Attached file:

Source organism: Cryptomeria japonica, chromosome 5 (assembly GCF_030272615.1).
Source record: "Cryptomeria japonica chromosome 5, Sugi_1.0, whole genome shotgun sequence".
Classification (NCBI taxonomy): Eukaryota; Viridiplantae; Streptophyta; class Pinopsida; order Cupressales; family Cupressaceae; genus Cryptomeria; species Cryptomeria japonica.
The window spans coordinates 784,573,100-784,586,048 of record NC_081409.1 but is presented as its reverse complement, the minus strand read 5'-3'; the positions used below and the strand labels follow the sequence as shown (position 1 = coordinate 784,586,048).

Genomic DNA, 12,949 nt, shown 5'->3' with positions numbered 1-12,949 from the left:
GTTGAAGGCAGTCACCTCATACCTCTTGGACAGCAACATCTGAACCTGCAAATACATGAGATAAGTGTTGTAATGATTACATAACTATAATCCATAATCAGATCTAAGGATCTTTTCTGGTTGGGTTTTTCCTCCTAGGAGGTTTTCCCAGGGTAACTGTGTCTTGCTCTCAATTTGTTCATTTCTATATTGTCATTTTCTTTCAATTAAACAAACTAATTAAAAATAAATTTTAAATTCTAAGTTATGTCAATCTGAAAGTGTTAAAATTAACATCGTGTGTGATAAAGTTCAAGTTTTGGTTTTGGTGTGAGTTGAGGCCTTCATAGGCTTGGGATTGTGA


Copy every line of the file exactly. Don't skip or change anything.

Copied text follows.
Source organism: Cryptomeria japonica, chromosome 5 (assembly GCF_030272615.1).
Source record: "Cryptomeria japonica chromosome 5, Sugi_1.0, whole genome shotgun sequence".
Classification (NCBI taxonomy): Eukaryota; Viridiplantae; Streptophyta; class Pinopsida; order Cupressales; family Cupressaceae; genus Cryptomeria; species Cryptomeria japonica.
The window spans coordinates 784,573,100-784,586,048 of record NC_081409.1 but is presented as its reverse complement, the minus strand read 5'-3'; the positions used below and the strand labels follow the sequence as shown (position 1 = coordinate 784,586,048).

Genomic DNA, 12,949 nt, shown 5'->3' with positions numbered 1-12,949 from the left:
GTTGAAGGCAGTCACCTCATACCTCTTGGACAGCAACATCTGAACCTGCAAATACATGAGATAAGTGTTGTAATGATTACATAACTATAATCCATAATCAGATCTAAGGATCTTTTCTGGTTGGGTTTTTCCTCCTAGGAGGTTTTCCCAGGGTAACTGTGTCTTGCTCTCAATTTGTTCATTTCTATATTGTCATTTTCTTTCAATTAAACAAACTAATTAAAAATAAATTTTAAATTCTAAGTTATGTCAATCTGAAAGTGTTAAAATTAACATCGTGTGTGATAAAGTTCAAGTTTTGGTTTTGGTGTGAGTTGAGGCCTTCATAGGCTTGGGATTGTGA